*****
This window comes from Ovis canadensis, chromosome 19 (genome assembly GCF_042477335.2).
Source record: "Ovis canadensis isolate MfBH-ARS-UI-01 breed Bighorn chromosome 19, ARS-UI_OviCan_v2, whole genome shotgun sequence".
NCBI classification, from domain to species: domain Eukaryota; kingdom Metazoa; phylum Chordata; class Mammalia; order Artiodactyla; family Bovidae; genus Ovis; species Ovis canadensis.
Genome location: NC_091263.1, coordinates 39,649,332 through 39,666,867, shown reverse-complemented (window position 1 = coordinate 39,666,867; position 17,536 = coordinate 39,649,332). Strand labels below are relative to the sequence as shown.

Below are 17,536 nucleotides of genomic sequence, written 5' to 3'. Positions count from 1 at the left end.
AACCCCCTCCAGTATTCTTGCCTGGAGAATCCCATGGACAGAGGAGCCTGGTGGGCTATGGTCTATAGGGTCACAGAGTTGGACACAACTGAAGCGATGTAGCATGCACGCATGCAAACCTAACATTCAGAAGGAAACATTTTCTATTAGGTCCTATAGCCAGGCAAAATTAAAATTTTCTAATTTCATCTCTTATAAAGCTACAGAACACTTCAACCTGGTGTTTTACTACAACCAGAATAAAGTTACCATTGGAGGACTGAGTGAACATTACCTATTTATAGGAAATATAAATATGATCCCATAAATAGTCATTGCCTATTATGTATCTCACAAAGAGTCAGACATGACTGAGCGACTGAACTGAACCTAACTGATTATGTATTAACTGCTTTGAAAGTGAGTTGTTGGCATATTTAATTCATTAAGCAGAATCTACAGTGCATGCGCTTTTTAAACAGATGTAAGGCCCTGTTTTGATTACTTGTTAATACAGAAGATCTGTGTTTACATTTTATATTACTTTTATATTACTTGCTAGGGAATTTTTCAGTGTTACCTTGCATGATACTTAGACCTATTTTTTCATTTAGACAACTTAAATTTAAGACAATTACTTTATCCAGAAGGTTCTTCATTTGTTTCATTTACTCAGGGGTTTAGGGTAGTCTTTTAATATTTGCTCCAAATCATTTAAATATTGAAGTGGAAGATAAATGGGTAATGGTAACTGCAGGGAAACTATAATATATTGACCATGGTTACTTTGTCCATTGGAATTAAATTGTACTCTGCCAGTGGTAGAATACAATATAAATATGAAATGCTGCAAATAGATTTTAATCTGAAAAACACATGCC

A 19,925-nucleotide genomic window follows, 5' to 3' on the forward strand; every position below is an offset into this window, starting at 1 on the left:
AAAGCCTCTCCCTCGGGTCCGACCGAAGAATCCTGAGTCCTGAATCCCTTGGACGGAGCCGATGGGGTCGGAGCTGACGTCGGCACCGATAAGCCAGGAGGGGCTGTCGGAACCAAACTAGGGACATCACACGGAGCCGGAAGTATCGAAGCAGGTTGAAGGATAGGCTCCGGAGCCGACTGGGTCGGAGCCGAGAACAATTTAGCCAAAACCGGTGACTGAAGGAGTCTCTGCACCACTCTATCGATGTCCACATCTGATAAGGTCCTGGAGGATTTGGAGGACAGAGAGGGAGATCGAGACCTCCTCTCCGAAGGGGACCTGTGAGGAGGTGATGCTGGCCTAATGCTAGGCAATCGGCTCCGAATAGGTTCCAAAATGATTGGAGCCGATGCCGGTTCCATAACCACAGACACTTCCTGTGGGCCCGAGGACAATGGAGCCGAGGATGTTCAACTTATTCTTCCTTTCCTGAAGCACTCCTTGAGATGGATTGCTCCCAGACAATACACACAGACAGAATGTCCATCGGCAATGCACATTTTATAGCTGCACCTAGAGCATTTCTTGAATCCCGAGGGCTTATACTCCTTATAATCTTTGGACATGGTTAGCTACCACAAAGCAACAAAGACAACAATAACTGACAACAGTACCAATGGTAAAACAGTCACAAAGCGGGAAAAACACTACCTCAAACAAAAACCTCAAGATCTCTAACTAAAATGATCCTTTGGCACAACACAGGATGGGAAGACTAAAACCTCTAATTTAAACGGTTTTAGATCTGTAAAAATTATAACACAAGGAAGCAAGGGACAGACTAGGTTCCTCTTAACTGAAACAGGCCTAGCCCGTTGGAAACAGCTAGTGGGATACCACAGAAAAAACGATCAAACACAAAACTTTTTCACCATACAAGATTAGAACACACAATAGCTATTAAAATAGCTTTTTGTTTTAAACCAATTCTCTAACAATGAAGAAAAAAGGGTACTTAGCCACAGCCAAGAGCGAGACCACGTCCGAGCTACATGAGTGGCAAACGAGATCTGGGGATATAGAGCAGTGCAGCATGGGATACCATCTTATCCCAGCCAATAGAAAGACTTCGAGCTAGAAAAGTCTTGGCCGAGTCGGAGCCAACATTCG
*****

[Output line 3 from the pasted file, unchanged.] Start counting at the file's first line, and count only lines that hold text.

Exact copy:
NCBI classification, from domain to species: domain Eukaryota; kingdom Metazoa; phylum Chordata; class Mammalia; order Artiodactyla; family Bovidae; genus Ovis; species Ovis canadensis.